October 13th-16th, 1997
Evacuation of Per Lyhne (Michael K. Jørgensen).
After the tragic death of Per Lyhne, Jan Elleby had to wait for two hours
till the planned radio contact with ABC. Here the sad message was received with
disbelief, as no-one could imagine such an accident a calm night in Camp 1. But
as the shock abated, a fast action was taken, and in less than an hour three
sherpas were sent with equipment for a stretcher, followed by Per Bager and
myself. At the same time a mail runner was sent to the next village, four stages
away in the next valley, to inform the local authorities.
In a record-breaking speed the rescue team climbed up the long way to Camp 1, and here it overtook the evacuation while Jan broken-hearted descended to Camp ½ in 18.050 ft., where Erik and Henning was waiting. The transportation from Camp 1 with the makeshift stretcher was impeded by the steep climbing- and ice pitches. However, half way down the Australian expedition came to help in lowering the stretcher down the cliffs, as well as supplying hot tea and juice in Camp ½.
It was by now getting dark, why the improvement of the old helipad near Camp ½ had to wait till the next day, when Erik together with the sirdar prepared the site for the expected helicopter.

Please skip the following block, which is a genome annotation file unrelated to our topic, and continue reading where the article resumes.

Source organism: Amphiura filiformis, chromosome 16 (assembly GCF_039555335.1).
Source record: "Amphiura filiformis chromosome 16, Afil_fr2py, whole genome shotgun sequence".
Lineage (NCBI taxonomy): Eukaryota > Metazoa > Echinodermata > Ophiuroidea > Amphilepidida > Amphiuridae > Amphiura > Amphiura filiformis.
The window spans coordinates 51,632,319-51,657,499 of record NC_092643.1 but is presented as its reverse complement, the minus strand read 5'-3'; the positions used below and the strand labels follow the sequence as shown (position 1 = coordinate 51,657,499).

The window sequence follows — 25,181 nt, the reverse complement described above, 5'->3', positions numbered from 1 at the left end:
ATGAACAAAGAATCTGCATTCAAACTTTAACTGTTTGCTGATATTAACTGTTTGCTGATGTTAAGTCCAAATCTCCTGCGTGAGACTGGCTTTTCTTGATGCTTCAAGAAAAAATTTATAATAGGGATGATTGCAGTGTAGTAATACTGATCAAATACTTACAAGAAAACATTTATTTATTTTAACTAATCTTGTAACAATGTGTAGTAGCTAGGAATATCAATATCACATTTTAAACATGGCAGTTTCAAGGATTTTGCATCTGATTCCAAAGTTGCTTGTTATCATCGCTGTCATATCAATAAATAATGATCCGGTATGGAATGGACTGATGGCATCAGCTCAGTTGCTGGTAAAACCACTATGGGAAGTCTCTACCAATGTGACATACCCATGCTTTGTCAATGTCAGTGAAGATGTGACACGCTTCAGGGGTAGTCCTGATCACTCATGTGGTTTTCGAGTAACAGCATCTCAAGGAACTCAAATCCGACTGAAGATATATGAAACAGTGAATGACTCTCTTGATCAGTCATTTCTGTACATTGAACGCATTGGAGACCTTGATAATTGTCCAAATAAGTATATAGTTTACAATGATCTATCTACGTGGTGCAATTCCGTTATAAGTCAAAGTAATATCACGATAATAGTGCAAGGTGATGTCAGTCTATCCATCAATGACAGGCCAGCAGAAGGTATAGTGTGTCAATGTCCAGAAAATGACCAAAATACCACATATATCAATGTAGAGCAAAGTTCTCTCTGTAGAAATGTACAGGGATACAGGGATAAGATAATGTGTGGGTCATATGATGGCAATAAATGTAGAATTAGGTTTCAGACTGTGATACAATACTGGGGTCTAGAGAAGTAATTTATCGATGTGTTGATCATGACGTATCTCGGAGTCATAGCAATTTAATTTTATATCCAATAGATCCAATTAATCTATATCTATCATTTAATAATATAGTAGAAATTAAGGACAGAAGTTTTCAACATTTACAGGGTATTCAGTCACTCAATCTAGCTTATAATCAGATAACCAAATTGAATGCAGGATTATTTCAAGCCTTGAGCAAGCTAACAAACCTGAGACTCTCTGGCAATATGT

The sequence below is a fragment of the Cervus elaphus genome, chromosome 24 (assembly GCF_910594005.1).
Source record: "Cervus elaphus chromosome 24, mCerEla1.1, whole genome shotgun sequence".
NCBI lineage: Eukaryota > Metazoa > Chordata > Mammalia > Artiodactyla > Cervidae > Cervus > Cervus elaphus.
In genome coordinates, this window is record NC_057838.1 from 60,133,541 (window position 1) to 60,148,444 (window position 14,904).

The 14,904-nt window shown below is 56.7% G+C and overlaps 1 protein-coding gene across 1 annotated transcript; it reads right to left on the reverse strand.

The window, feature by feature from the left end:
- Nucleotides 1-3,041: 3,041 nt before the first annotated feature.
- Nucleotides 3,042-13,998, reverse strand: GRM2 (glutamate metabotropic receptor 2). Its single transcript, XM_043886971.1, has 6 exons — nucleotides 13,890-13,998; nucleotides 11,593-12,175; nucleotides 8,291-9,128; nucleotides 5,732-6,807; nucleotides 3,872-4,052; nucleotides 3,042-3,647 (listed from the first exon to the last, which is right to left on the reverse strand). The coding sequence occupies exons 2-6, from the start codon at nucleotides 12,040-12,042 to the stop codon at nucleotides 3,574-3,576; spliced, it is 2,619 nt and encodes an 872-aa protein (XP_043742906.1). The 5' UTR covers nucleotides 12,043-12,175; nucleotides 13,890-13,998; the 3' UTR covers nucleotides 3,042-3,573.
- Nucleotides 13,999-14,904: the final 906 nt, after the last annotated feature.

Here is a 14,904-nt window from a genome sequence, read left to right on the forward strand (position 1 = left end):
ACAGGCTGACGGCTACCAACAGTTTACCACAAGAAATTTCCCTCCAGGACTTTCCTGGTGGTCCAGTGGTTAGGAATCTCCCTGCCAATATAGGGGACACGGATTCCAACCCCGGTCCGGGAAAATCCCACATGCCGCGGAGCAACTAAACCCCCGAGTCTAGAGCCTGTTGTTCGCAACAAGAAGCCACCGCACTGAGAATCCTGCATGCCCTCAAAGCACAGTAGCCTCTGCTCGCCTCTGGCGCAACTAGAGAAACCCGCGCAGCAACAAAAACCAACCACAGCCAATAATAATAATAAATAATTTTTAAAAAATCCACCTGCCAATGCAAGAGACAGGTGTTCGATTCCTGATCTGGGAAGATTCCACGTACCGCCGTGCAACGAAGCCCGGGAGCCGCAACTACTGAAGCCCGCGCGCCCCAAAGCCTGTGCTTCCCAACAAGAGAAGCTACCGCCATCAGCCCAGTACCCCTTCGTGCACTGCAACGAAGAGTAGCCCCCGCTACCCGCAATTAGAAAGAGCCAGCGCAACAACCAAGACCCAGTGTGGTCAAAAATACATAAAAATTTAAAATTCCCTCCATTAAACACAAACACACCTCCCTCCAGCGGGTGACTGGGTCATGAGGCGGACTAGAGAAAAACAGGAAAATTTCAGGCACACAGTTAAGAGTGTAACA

October 15th at 7.20 a.m. the helicopter was to arrive in Camp ½ to pick up Per Lyhne. Jan and the sirdar went up to meet the helicopter, but in vain, as the pilot did not dare to land in such high altitude. Thus a second evacuation had to be planned, from Camp ½ to a lower altitude. A grotesque situation evolved when the sirdar tried to hire two local porters for the transportation down. The porters demanded five times the normal pay - for a start, and when finally we accepted the price, after complicated negotiations by means of radio to expedition leader Per Bager still in ABC, the porters requested an even higher pay, and in the end we had to pay seven times the normal pay. In addition to this we had to supply the porters with shoes, socks and food to make it go smoothly. As the transport was passing ABC Erik and Shere, our cook adjoined the group, and by their united efforts they succeeded in reaching our Base Camp before nightfall. The Base Camp is as low as 15.250 ft., and having a regularly used helipad. October 16th Per Lyhne was finally flown to Kathmandu.